>> Both make a noticeable difference in the building's thermal performance in their respective climates. In both cultures thermal insulation of any kind is rarely used. But as happy as I am to use this inexpensive natural insulation in these and similar contexts, I worry about the flammability of the “loose straw clay”. Even if the material resists ignition in the first months or year after installation, I’ve seen evidence over time of clay “dusting”, thus diminishing whatever protection it offered the straw initially.
>> 
>> I remember reading (in a TLS article?) Kelly Lerner describe a straw insulation fire that started (electrical source, as I remember) in the attic of a SB house in China. It was not part of the prescribed design, but I think it was reasoned that if it’s good in the walls, why not the attic? I don’t remember if it was loose or baled straw, but either way it is an indicator of the fire risk of straw as ceiling, attic or roof insulation. This event gave SB a bad name in the region that took time to overcome..
>> 
>> That said, there are many factors at play. I can imagine reasonably fire-safe ways to use straw (with or without clay) as ceiling, attic or roof insulation. (Leaving the structural issues out of it.)
>> 
>> I found the following statement in TLS17 (1997):  "Robert Laporte, timber framer and straw-clay builder, commonly uses straw-clay stuffed loose between rafters as insulation, with the clay discouraging pests."  I don’t know if Robert still practices this 20 years later. His partner Paula Baker-Laporte who is on this list, might be able to say more.
>> 
>> Also, I’ve attached an article from TLS38 (2002) “Bales in My Roof . . . A Costly Decision?” that speaks to some of the identified issues.
>> 
>> Lastly, to the extent that it's relevant, and as far as I know, Rikki is still working is Spain (and maybe neighboring countries).
>> 
>> Martin Hammer
>> 
>> 
>> From: Gsbn <gsbn-bounces at sustainablesources.com <mailto:gsbn-bounces at sustainablesources.com>> on behalf of John Swearingen <jswearingen at skillful-means.com <mailto:jswearingen at skillful-means.com>>
>> Reply-To: GSBN <GSBN at SustainableSources.com <mailto:GSBN at SustainableSources.com>>
>> Date: Friday, October 27, 2017 at 6:57 AM
>> To: GSBN <GSBN at SustainableSources.com <mailto:GSBN at SustainableSources.com>>
>> 
>> Subject: Re: [GSBN] using loose straw insulation in roof
>> 
>> Quite a long time ago we built a house using bales for roof insulation, with site built trusses.The biggest consideration about the insulation value came with the numerous large gaps between bales and trusses that needed to be filled. The building was near a major farmland highway with large trucks passing a few yards away, and the bales did an excellent job of dampening the low frequency noise of the trucks. I would consider them again is a similar situation, but not for insulation; the cost and difficulty of doing a good job is too great, and other good alternatives are available.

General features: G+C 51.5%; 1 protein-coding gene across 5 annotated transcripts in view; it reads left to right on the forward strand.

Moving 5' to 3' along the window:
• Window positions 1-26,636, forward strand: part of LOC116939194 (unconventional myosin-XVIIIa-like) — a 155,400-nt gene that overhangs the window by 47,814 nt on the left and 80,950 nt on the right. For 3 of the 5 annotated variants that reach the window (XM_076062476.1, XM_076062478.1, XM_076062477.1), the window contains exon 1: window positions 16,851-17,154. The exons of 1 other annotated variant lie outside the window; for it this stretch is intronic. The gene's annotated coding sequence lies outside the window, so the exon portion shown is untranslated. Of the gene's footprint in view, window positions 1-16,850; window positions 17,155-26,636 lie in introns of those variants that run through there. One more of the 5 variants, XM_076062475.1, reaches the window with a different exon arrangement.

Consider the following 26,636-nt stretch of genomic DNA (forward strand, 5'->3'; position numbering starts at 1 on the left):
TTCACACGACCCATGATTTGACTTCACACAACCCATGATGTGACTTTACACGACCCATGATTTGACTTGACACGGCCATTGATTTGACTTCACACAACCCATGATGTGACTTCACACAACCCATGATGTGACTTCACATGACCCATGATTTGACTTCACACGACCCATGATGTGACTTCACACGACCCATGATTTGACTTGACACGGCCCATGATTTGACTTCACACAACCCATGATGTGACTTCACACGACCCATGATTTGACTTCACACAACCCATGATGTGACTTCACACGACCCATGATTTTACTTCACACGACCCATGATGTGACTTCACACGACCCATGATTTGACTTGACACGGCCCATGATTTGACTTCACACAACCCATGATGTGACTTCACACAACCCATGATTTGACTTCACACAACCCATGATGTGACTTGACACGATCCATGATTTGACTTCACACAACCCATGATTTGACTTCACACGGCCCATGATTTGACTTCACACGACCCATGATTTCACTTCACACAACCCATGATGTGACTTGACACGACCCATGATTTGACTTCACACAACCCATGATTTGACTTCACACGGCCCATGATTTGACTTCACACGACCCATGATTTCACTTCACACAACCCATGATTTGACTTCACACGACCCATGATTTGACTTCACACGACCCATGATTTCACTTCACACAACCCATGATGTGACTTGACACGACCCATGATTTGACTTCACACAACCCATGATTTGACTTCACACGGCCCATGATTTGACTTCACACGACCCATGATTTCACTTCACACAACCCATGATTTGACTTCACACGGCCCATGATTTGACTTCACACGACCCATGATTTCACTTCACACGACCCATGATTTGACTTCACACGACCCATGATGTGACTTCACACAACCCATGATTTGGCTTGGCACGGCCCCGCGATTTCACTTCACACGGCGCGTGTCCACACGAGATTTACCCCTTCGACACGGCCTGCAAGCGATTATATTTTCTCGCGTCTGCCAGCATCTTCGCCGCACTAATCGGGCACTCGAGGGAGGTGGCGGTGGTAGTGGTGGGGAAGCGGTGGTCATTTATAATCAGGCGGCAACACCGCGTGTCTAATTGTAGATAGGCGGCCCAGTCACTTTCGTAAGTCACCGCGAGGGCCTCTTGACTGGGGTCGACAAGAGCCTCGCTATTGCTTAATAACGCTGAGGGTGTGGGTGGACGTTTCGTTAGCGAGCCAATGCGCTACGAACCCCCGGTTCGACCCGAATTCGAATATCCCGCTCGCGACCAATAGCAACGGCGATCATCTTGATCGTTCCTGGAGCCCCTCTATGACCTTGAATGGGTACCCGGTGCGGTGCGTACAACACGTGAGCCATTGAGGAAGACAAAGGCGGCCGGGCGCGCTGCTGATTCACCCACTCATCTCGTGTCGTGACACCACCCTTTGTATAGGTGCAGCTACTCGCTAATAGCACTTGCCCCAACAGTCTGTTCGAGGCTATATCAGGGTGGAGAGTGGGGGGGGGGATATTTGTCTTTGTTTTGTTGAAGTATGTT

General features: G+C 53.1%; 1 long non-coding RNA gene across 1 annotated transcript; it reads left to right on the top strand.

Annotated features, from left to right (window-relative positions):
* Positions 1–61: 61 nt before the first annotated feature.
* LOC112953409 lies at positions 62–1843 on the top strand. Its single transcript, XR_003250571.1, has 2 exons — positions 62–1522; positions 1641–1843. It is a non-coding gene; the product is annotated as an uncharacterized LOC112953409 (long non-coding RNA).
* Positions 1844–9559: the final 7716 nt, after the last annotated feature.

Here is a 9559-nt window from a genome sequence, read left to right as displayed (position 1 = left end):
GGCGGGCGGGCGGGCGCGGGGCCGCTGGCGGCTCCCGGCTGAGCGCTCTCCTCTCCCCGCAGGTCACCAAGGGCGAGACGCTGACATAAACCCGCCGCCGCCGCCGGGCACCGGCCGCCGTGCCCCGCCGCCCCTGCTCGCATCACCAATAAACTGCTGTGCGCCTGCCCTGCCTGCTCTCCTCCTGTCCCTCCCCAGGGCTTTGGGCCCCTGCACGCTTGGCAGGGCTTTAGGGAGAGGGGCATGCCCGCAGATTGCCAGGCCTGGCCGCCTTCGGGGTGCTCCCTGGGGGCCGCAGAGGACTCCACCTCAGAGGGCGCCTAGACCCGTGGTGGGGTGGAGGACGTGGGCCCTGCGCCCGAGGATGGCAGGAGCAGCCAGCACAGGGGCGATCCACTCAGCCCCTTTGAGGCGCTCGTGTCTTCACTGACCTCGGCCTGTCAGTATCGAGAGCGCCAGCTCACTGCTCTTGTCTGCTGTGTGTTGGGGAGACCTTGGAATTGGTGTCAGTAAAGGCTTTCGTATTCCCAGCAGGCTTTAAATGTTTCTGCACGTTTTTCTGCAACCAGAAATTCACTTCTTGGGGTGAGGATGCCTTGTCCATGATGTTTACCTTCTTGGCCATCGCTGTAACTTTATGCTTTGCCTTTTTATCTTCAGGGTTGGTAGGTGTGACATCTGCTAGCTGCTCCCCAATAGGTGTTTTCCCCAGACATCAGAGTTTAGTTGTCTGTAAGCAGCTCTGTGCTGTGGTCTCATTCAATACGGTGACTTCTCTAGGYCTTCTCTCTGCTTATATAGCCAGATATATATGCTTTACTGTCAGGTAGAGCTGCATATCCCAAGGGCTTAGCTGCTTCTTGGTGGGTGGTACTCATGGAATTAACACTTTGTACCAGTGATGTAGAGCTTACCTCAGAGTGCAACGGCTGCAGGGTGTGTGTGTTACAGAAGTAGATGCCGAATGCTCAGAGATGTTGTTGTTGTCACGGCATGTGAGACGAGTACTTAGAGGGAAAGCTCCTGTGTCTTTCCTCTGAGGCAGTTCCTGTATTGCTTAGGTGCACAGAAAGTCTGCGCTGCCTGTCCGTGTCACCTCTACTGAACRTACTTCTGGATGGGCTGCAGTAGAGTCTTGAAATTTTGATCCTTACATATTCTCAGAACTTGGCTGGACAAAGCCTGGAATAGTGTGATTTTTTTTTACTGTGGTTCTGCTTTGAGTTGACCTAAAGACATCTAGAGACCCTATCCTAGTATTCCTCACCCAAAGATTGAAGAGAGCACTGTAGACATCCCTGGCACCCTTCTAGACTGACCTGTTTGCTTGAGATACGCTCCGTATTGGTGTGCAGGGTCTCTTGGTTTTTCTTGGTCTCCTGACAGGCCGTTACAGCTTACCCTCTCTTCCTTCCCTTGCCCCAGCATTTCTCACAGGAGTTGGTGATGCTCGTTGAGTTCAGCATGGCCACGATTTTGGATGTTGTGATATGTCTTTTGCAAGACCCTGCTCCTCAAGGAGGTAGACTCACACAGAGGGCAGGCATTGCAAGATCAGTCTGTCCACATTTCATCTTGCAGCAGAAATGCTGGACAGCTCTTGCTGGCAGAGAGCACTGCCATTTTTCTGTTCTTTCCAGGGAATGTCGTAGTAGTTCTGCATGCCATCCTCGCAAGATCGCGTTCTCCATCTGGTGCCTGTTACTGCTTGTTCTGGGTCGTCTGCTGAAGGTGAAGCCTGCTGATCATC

>> 
>> This year we have again been up close and personal with fire, this time dealing with melting levels of heat, generating tornado winds in concentrations of timber buildings feeding off of each other. We have four projects that came within yards of the worst fires, but none of them were touched by flames, so we don't have any forensic information to offer.  The closest endorsement we've had came from firefighters who came to defend our house and we showed them our strawbale cabin with a grassy green roof.  They immediately freaked, then looked, pondered, said "no problem" and moved on to check out the wood structures.  Nothing like thick plaster and few inches of wet dirt to slow down a hot fire..
>> 
>> Since we're designing a home in the same fire-prone region of Napa, we've been looking at the weak links that would make a good plastered house vulnerable. In an intense fire, assuming the plaster and roof are good, the weak link is heat transfer (and breakage) through windows igniting the interior, and we're thinking of mounding sprinklers on the exterior within the window cavity, primarily for cooling. We've done this in urban situations when a building has been inside the required setback in lieu of a one-hour fire wall This would be a slightly different use from preventing the spread of fire--primarily to cool the glazing area long enough for a hot wildfire to pass. When firemen show up before and advancing fire, they do a lot of wetting. We've installed large garden sprinklers on our roofs in the forest, and the firemen are big fans of those. Water is their only friend. 
>> 
>> Any thoughts on this? 
>> 
>> John "I'm All Wet" Swearingen
>> 
>> 
>> On Thu, Oct 26, 2017 at 7:13 PM David Arkin, AIA <david at arkintilt.com <mailto:david at arkintilt.com>> wrote:
>>> Hi World:
>>> 
>>> Having just taught a few workshops where we measured the density of bales and discussed the possible reasons for a minimum density, this is a timely question.  We actually had some bales that didn’t pass the minimum 6.5 lbs./cu. ft. specified in the International Residential Code (IRC).  Reasons for a minimum density include structural integrity, insulation properties, and fire safety.  The use of loose fill that doesn’t achieve a minimum density is not supported in this code, but that doesn’t rule out the possibility that some version might be developed that could achieve similar properties to loose fill cellulose and other materials.